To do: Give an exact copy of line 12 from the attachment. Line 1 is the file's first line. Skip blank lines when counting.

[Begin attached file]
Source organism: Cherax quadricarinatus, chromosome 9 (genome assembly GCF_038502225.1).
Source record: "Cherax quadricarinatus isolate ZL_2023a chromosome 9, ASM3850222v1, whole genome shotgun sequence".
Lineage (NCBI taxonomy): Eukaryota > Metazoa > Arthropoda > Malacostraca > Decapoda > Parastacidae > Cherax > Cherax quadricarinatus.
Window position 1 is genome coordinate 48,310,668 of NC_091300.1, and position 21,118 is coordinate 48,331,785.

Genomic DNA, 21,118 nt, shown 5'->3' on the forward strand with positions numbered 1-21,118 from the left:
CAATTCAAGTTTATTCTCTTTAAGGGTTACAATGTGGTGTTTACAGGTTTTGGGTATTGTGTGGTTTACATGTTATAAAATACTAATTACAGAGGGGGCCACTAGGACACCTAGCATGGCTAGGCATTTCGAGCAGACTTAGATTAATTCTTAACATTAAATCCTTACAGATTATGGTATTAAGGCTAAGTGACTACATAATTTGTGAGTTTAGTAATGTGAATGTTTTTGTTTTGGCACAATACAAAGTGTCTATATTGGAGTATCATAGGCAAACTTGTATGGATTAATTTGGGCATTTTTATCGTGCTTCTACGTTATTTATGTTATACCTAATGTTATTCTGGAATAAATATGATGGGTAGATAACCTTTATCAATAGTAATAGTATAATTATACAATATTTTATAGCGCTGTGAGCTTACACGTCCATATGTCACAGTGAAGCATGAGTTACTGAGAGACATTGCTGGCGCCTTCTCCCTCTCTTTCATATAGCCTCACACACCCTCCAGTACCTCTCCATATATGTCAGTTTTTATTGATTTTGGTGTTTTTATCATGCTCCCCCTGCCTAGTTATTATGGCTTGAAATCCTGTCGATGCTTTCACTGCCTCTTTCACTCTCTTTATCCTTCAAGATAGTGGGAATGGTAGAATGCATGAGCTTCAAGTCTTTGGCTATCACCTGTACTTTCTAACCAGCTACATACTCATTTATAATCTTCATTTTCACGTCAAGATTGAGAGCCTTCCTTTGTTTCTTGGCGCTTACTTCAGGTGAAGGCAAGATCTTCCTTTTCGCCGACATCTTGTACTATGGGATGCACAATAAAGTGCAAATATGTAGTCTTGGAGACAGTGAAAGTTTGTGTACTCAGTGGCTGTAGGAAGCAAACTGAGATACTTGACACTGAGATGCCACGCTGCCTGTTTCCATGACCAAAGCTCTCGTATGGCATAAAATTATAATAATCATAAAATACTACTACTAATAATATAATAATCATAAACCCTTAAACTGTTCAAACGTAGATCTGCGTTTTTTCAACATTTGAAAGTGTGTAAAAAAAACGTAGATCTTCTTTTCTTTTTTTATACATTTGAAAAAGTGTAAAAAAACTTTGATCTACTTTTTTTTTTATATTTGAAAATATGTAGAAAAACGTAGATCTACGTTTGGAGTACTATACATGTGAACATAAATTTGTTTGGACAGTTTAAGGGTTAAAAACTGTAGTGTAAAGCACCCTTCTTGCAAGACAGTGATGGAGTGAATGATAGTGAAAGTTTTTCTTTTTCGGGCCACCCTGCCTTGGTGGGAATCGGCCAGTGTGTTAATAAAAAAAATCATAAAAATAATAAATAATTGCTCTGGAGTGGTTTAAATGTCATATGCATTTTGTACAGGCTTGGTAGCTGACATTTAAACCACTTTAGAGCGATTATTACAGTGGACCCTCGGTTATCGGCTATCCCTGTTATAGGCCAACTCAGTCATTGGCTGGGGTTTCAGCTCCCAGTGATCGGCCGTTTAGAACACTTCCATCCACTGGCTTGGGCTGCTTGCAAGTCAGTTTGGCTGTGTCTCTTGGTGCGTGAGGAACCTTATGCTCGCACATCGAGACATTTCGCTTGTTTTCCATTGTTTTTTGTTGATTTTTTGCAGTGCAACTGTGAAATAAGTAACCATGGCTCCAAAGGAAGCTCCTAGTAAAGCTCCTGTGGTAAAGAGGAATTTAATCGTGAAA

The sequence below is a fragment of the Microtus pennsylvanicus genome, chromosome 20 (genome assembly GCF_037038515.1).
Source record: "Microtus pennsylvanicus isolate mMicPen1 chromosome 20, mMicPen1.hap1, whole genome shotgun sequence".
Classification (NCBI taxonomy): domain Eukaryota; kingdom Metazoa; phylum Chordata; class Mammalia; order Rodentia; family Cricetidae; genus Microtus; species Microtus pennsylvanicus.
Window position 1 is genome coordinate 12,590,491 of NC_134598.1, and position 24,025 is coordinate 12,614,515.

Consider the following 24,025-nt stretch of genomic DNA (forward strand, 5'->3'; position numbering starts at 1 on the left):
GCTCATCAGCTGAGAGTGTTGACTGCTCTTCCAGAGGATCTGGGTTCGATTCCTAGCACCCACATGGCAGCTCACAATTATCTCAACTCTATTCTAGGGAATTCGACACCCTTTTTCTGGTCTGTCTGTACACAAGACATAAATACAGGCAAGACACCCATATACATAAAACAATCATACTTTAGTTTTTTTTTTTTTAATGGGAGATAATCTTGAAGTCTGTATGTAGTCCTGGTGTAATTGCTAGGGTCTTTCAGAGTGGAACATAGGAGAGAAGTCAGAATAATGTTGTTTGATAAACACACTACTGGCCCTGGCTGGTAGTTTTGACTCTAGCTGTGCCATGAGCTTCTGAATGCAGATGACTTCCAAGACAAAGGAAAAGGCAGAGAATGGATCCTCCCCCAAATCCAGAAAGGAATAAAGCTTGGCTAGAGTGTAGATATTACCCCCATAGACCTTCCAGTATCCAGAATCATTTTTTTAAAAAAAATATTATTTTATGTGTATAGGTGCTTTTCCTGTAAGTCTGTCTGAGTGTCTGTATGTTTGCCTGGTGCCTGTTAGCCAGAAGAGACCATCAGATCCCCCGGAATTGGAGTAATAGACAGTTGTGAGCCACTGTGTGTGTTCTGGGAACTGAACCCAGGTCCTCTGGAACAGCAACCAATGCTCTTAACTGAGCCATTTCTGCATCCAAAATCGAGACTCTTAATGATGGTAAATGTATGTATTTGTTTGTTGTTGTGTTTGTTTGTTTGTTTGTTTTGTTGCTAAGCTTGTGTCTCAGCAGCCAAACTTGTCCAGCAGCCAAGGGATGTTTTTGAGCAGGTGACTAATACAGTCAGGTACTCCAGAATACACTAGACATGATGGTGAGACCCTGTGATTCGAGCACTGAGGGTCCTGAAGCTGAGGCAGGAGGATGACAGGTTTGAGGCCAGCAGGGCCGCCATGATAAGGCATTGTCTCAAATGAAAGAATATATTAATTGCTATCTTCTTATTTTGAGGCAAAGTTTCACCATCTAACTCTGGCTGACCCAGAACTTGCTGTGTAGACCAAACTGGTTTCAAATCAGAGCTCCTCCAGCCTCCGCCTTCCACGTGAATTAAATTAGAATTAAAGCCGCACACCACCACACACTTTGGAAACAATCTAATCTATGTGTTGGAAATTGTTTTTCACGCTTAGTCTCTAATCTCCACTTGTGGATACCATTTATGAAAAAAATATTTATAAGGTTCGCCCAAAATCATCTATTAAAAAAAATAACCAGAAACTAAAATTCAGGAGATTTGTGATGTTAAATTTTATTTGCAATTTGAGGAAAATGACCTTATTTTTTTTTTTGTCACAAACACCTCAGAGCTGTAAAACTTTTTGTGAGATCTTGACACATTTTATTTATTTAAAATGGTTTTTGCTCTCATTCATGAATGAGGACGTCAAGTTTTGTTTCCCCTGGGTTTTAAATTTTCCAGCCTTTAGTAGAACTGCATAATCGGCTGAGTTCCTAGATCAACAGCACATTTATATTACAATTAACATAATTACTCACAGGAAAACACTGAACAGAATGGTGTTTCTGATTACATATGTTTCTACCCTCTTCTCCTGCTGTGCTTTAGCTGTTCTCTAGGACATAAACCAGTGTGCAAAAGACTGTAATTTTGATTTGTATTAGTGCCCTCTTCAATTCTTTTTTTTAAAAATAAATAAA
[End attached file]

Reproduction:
GCTCATCAGCTGAGAGTGTTGACTGCTCTTCCAGAGGATCTGGGTTCGATTCCTAGCACCCACATGGCAGCTCACAATTATCTCAACTCTATTCTAGGGAATTCGACACCCTTTTTCTGGTCTGTCTGTACACAAGACATAAATACAGGCAAGACACCCATATACATAAAACAATCATACTTTAGTTTTTTTTTTTTTAATGGGAGATAATCTTGAAGTCTGTATGTAGTCCTGGTGTAATTGCTAGGGTCTTTCAGAGTGGAACATAGGAGAGAAGTCAGAATAATGTTGTTTGATAAACACACTACTGGCCCTGGCTGGTAGTTTTGACTCTAGCTGTGCCATGAGCTTCTGAATGCAGATGACTTCCAAGACAAAGGAAAAGGCAGAGAATGGATCCTCCCCCAAATCCAGAAAGGAATAAAGCTTGGCTAGAGTGTAGATATTACCCCCATAGACCTTCCAGTATCCAGAATCATTTTTTTAAAAAAAATATTATTTTATGTGTATAGGTGCTTTTCCTGTAAGTCTGTCTGAGTGTCTGTATGTTTGCCTGGTGCCTGTTAGCCAGAAGAGACCATCAGATCCCCCGGAATTGGAGTAATAGACAGTTGTGAGCCACTGTGTGTGTTCTGGGAACTGAACCCAGGTCCTCTGGAACAGCAACCAATGCTCTTAACTGAGCCATTTCTGCATCCAAAATCGAGACTCTTAATGATGGTAAATGTATGTATTTGTTTGTTGTTGTGTTTGTTTGTTTGTTTGTTTTGTTGCTAAGCTTGTGTCTCAGCAGCCAAACTTGTCCAGCAGCCAAGGGATGTTTTTGAGCAGGTGACTAATACAGTCAGGTACTCCAGAATACACTAGACATGATGGTGAGACCCTGTGATTCGAGCACTGAGGGTCCTGAAGCTGAGGCAGGAGGATGACAGGTTTGAGGCCAGCAGGGCCGCCATGATAAGGCATTGTCTCAAATGAAAGAATATATTAATTGCTATCTTCTTATTTTGAGGCAAAGTTTCACCATCTAACTCTGGCTGACCCAGAACTTGCTGTGTAGACCAAACTGGTTTCAAATCAGAGCTCCTCCAGCCTCCGCCTTCCACGTGAATTAAATTAGAATTAAAGCCGCACACCACCACACACTTTGGAAACAATCTAATCTATGTGTTGGAAATTGTTTTTCACGCTTAGTCTCTAATCTCCACTTGTGGATACCATTTATGAAAAAAATATTTATAAGGTTCGCCCAAAATCATCTATTAAAAAAAATAACCAGAAACTAAAATTCAGGAGATTTGTGATGTTAAATTTTATTTGCAATTTGAGGAAAATGACCTTATTTTTTTTTTTGTCACAAACACCTCAGAGCTGTAAAACTTTTTGTGAGATCTTGACACATTTTATTTATTTAAAATGGTTTTTGCTCTCATTCATGAATGAGGACGTCAAGTTTTGTTTCCCCTGGGTTTTAAATTTTCCAGCCTTTAGTAGAACTGCATAATCGGCTGAGTTCCTAGATCAACAGCACATTTATATTACAATTAACATAATTACTCACAGGAAAACACTGAACAGAATGGTGTTTCTGATTACATATGTTTCTACCCTCTTCTCCTGCTGTGCTTTAGCTGTTCTCTAGGACATAAACCAGTGTGCAAAAGACTGTAATTTTGATTTGTATTAGTGCCCTCTTCAATTCTTTTTTTTAAAAATAAATAAA